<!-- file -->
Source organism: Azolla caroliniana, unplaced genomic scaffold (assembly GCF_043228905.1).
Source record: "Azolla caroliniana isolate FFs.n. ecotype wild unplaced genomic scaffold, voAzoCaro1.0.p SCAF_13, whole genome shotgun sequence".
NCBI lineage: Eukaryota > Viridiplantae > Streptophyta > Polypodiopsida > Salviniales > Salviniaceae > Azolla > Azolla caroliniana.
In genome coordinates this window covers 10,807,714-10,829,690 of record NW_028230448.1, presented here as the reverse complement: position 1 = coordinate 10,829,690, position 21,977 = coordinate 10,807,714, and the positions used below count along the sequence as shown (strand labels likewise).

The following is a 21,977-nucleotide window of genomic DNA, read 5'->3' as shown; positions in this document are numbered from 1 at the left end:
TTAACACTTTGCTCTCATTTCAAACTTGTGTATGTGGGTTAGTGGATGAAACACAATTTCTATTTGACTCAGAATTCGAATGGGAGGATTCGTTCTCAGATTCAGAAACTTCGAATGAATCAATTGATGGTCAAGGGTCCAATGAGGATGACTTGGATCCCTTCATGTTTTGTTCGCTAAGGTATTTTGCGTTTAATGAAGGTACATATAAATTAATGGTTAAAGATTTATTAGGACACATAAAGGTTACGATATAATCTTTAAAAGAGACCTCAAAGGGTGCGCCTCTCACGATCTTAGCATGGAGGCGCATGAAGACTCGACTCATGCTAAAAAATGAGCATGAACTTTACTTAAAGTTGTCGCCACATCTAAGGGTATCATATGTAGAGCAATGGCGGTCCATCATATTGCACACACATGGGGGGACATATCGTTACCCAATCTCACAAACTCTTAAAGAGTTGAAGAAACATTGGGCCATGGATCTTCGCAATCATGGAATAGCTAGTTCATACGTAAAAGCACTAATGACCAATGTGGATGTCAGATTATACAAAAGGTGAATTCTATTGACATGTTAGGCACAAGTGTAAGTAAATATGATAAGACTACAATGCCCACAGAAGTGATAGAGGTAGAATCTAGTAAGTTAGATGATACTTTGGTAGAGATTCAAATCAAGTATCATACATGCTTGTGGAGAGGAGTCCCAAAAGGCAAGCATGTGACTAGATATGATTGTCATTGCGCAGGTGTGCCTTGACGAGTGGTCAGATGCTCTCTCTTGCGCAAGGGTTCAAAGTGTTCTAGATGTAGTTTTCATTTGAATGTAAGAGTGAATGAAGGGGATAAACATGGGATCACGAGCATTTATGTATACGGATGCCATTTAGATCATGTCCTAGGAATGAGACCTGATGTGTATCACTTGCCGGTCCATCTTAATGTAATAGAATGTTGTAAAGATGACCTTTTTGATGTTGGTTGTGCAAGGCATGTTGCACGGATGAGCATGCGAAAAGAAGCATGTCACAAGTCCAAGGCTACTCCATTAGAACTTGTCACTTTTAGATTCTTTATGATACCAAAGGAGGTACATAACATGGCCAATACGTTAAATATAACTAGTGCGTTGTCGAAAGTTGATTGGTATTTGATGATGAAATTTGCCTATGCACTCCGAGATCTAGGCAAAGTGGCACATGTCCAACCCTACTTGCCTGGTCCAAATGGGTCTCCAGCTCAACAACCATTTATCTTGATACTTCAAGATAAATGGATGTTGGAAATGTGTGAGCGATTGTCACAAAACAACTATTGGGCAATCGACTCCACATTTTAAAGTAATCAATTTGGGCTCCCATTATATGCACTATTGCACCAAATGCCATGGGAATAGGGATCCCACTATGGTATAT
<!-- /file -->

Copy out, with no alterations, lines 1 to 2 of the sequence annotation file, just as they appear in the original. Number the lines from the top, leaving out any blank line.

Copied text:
Source organism: Azolla caroliniana, unplaced genomic scaffold (assembly GCF_043228905.1).
Source record: "Azolla caroliniana isolate FFs.n. ecotype wild unplaced genomic scaffold, voAzoCaro1.0.p SCAF_13, whole genome shotgun sequence".